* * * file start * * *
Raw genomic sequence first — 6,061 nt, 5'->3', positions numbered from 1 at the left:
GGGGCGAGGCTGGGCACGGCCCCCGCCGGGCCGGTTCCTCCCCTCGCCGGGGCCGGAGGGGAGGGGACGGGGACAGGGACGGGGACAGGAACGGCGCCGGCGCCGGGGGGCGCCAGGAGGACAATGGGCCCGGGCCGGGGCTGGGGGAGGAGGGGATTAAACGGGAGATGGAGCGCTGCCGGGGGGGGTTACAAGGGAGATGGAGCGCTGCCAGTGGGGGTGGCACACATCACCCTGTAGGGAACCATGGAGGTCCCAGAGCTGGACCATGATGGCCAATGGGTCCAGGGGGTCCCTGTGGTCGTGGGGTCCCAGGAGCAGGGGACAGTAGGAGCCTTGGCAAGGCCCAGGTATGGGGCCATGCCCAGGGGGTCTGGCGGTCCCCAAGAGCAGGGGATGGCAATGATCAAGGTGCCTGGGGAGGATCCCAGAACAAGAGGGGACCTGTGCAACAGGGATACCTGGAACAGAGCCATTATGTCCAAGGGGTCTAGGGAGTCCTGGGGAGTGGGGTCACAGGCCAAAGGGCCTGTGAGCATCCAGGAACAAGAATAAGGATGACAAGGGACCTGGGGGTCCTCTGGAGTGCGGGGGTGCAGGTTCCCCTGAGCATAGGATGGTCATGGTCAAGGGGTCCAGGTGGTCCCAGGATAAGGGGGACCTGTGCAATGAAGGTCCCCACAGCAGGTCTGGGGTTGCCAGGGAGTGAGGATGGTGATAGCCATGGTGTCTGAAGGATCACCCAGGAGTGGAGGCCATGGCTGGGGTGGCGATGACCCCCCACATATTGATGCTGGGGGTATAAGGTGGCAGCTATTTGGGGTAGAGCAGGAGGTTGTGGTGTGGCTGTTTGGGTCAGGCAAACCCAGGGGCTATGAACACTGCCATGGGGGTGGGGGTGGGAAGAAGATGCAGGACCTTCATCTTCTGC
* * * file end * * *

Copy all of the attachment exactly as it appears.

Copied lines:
Raw genomic sequence first — 6,061 nt, 5'->3', positions numbered from 1 at the left:
GGGGCGAGGCTGGGCACGGCCCCCGCCGGGCCGGTTCCTCCCCTCGCCGGGGCCGGAGGGGAGGGGACGGGGACAGGGACGGGGACAGGAACGGCGCCGGCGCCGGGGGGCGCCAGGAGGACAATGGGCCCGGGCCGGGGCTGGGGGAGGAGGGGATTAAACGGGAGATGGAGCGCTGCCGGGGGGGGTTACAAGGGAGATGGAGCGCTGCCAGTGGGGGTGGCACACATCACCCTGTAGGGAACCATGGAGGTCCCAGAGCTGGACCATGATGGCCAATGGGTCCAGGGGGTCCCTGTGGTCGTGGGGTCCCAGGAGCAGGGGACAGTAGGAGCCTTGGCAAGGCCCAGGTATGGGGCCATGCCCAGGGGGTCTGGCGGTCCCCAAGAGCAGGGGATGGCAATGATCAAGGTGCCTGGGGAGGATCCCAGAACAAGAGGGGACCTGTGCAACAGGGATACCTGGAACAGAGCCATTATGTCCAAGGGGTCTAGGGAGTCCTGGGGAGTGGGGTCACAGGCCAAAGGGCCTGTGAGCATCCAGGAACAAGAATAAGGATGACAAGGGACCTGGGGGTCCTCTGGAGTGCGGGGGTGCAGGTTCCCCTGAGCATAGGATGGTCATGGTCAAGGGGTCCAGGTGGTCCCAGGATAAGGGGGACCTGTGCAATGAAGGTCCCCACAGCAGGTCTGGGGTTGCCAGGGAGTGAGGATGGTGATAGCCATGGTGTCTGAAGGATCACCCAGGAGTGGAGGCCATGGCTGGGGTGGCGATGACCCCCCACATATTGATGCTGGGGGTATAAGGTGGCAGCTATTTGGGGTAGAGCAGGAGGTTGTGGTGTGGCTGTTTGGGTCAGGCAAACCCAGGGGCTATGAACACTGCCATGGGGGTGGGGGTGGGAAGAAGATGCAGGACCTTCATCTTCTGC